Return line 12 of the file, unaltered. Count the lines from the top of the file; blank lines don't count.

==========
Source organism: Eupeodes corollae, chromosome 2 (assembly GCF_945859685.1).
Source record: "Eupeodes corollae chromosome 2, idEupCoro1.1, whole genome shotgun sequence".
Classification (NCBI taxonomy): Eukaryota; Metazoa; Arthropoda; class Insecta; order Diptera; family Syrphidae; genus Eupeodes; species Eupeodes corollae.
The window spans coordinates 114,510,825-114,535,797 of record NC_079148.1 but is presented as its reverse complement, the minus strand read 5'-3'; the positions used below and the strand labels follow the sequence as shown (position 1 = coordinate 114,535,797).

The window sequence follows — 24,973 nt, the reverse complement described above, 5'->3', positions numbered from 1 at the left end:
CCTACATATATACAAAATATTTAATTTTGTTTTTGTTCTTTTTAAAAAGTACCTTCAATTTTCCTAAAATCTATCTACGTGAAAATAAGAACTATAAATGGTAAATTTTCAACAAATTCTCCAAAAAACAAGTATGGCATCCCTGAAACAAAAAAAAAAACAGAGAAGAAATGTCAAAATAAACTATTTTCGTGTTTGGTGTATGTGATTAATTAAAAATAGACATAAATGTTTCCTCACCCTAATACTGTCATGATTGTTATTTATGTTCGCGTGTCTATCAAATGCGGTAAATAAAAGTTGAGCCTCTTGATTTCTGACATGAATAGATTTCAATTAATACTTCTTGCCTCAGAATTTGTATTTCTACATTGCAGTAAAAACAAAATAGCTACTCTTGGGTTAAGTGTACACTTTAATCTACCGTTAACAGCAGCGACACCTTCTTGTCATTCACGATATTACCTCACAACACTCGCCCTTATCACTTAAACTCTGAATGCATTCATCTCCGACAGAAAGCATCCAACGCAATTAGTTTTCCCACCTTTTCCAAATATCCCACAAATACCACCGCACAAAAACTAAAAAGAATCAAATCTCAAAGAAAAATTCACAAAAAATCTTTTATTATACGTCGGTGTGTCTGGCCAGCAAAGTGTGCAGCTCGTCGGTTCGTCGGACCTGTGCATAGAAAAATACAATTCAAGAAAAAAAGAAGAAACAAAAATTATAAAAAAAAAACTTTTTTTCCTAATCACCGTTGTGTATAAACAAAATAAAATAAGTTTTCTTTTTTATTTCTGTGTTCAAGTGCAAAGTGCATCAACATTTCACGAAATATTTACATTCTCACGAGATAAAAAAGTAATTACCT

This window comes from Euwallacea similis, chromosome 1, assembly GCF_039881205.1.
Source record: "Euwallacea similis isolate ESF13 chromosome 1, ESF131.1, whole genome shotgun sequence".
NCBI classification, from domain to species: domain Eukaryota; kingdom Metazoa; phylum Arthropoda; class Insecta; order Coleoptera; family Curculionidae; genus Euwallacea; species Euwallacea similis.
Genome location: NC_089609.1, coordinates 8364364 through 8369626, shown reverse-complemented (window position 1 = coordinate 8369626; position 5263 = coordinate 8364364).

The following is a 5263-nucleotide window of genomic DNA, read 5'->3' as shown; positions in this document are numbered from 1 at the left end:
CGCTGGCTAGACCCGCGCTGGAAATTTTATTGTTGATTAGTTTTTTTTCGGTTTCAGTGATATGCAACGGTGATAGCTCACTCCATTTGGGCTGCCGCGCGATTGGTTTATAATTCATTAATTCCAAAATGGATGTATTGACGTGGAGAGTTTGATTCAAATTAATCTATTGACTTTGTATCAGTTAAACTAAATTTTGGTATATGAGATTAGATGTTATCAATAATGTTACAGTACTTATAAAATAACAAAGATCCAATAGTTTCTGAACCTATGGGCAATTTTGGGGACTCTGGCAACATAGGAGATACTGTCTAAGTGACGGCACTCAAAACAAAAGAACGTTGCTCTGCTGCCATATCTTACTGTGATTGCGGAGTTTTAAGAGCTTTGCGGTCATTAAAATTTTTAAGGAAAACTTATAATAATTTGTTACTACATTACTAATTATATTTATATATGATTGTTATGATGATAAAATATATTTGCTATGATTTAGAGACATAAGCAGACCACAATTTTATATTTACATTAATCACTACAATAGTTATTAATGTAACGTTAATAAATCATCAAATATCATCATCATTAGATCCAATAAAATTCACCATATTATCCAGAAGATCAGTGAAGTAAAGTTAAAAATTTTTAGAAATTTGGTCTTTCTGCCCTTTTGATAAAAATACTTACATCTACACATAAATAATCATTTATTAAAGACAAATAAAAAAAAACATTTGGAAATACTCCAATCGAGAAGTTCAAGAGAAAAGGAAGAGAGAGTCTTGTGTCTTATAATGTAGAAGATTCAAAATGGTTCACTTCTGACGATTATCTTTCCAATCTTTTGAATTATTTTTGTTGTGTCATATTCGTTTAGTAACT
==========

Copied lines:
CGCTGGCTAGACCCGCGCTGGAAATTTTATTGTTGATTAGTTTTTTTTCGGTTTCAGTGATATGCAACGGTGATAGCTCACTCCATTTGGGCTGCCGCGCGATTGGTTTATAATTCATTAATTCCAAAATGGATGTATTGACGTGGAGAGTTTGATTCAAATTAATCTATTGACTTTGTATCAGTTAAACTAAATTTTGGTATATGAGATTAGATGTTATCAATAATGTTACAGTACTTATAAAATAACAAAGATCCAATAGTTTCTGAACCTATGGGCAATTTTGGGGACTCTGGCAACATAGGAGATACTGTCTAAGTGACGGCACTCAAAACAAAAGAACGTTGCTCTGCTGCCATATCTTACTGTGATTGCGGAGTTTTAAGAGCTTTGCGGTCATTAAAATTTTTAAGGAAAACTTATAATAATTTGTTACTACATTACTAATTATATTTATATATGATTGTTATGATGATAAAATATATTTGCTATGATTTAGAGACATAAGCAGACCACAATTTTATATTTACATTAATCACTACAATAGTTATTAATGTAACGTTAATAAATCATCAAATATCATCATCATTAGATCCAATAAAATTCACCATATTATCCAGAAGATCAGTGAAGTAAAGTTAAAAATTTTTAGAAATTTGGTCTTTCTGCCCTTTTGATAAAAATACTTACATCTACACATAAATAATCATTTATTAAAGACAAATAAAAAAAAACATTTGGAAATACTCCAATCGAGAAGTTCAAGAGAAAAGGAAGAGAGAGTCTTGTGTCTTATAATGTAGAAGATTCAAAATGGTTCACTTCTGACGATTATCTTTCCAATCTTTTGAATTATTTTTGTTGTGTCATATTCGTTTAGTAACT